As a filmmaker, Josh Trank is less famous for his body of work than for his public persona. It all started with the modestly budgeted, Chronicle. Told via a found-footage narrative, it entailed the story of three teenagers who suddenly possess telekinetic superpowers and exploit their powers for fun and games. But the fun soon ends when the unstable member of the trio begins to act out against the world around him. Even though I wasn’t a big fan of Chronicle, it did prove that Trank was capable of mixing character drama with effects-driven action sequences.
Chronicle prompted Fox Studios to offer Trank the directing duties for their big-budgeted Fantastic Four reboot. He was even offered to direct a standalone Star Wars film. Trank seemed to be living the dream of aspiring filmmakers: make your independent feature, and quickly be offered a big studio project.
Of course, it wasn’t going to be that simple. Studios love to exploit the heart of ambitious filmmakers, just as long as they don’t have any auteur sensibilities. This is why they often hire young filmmakers, rather than established ones. Established filmmakers have clout and can make demands. Young filmmakers want to prove themselves and are therefore willing to play the game. And unfortunately for Trank, his attachment to his vision clashed with the studio’s attachment to making a profit.
When Fox viewed a rough cut of the film, they demanded major reshoots, citing his version to be too violent. Reportedly, Trank isolated himself and lashed out at the cast and crew. Apparently, Josh Trank didn’t get along with leading man, Miles Teller, and their antagonism even led to a fight of sorts — ironically, Trank had fought the studio to have Teller cast for the part since the studio didn’t believe in his box-office appeal. Co-star Kate Mara was reportedly bullied by Trank because he never wanted her for the part of Sue Storm.
When the heavily compromised version was eventually released, a Twitter post from Trank stated: “a year ago I had a fantastic version of this… You’ll probably never see it. That’s reality though.” Admittedly, the finished film is a serious mess. If you want to know where Trank’s version ends and the reshoots began, just watch out for the terrible blonde wig Kate Mara wears in the second half of the film. Even so, due to Trank’s behavior, Trank was fired (or resigned, reports vary) from the standalone Star Wars movie. No other big studio felt compelled to give Trank another chance.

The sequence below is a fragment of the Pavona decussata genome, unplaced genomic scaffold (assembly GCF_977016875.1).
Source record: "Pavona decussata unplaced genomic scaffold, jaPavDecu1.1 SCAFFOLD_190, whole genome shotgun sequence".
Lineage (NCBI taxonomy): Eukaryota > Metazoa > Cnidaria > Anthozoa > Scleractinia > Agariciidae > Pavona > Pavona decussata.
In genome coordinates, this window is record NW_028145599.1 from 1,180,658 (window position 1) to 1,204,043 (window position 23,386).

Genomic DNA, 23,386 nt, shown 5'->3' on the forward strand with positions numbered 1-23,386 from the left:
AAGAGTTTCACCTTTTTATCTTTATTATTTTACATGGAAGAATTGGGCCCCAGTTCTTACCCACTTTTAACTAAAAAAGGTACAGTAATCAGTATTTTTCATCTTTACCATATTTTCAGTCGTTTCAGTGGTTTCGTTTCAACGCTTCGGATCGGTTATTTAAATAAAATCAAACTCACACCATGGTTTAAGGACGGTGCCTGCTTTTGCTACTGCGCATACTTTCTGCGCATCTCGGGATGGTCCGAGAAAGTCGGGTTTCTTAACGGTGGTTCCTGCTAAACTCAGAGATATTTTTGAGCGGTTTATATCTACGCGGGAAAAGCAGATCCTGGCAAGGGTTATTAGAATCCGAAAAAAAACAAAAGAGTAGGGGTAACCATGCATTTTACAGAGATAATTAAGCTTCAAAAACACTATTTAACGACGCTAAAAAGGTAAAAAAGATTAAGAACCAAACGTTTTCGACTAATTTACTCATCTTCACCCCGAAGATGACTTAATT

Depending on your viewpoint, he’s either an independent filmmaker whose cinematic ambitions were crushed by studio meddling or an independent filmmaker who blew his chances for commercial success due to his short fuse. The truth probably lies somewhere in between.
Now five years later, Trank returned to the spotlight with Capone. As can be gathered from the title, its subject matter is a far cry from superheroes and space adventures. But neither is it a conventional biopic about the legendary gangster. This is a fictionalized, often surreal depiction of the last year of Al Capone’s life as his body and mind is deteriorating from neurosyphilis. Don’t expect anything like The Untouchables.
Capone was bound to alienate both viewers and critics. The reviews so far seem to have proven this. But at the very least, this is Trank’s uncompromised vision. As he’s both the director, writer, and editor of the film, this time the studio cannot be blamed for its misgivings. This is Josh Trank’s Capone.
During prohibition, Alphonse Capone (Tom Hardy) ran the Chicago Outfit for seven lucrative, yet violent years. His reign was eventually stopped when the government nabbed him for income tax evasion. It was during his prison sentence that his untreated syphilis morphed into neurosyphilis and thus started his mental decline. Had he sought treatment for it before, he might have saved himself the psychological and bodily horrors that would kill him in the final years of his life.
After eleven years of imprisonment, the government ceases to consider Capone a threat. He is released under government supervision, to spend the remainder of his life in exile in Florida, alongside his loving wife, Mae (Linda Cardellini).
In the last year of his life, Capone’s body and mental state continuously deteriorate, leading to a loss of motor functions and frightening hallucinations. In private, in a possibly a rare case of mental clarity, Capone confesses to an old confidante, Johnny (Matt Dillon) that he safely hid away ten million dollars. The only question is, where exactly, as his mind is shielding this important bit of information from him. Meanwhile, the FBI is listening in, hoping that he will reveal the whereabouts of the loot.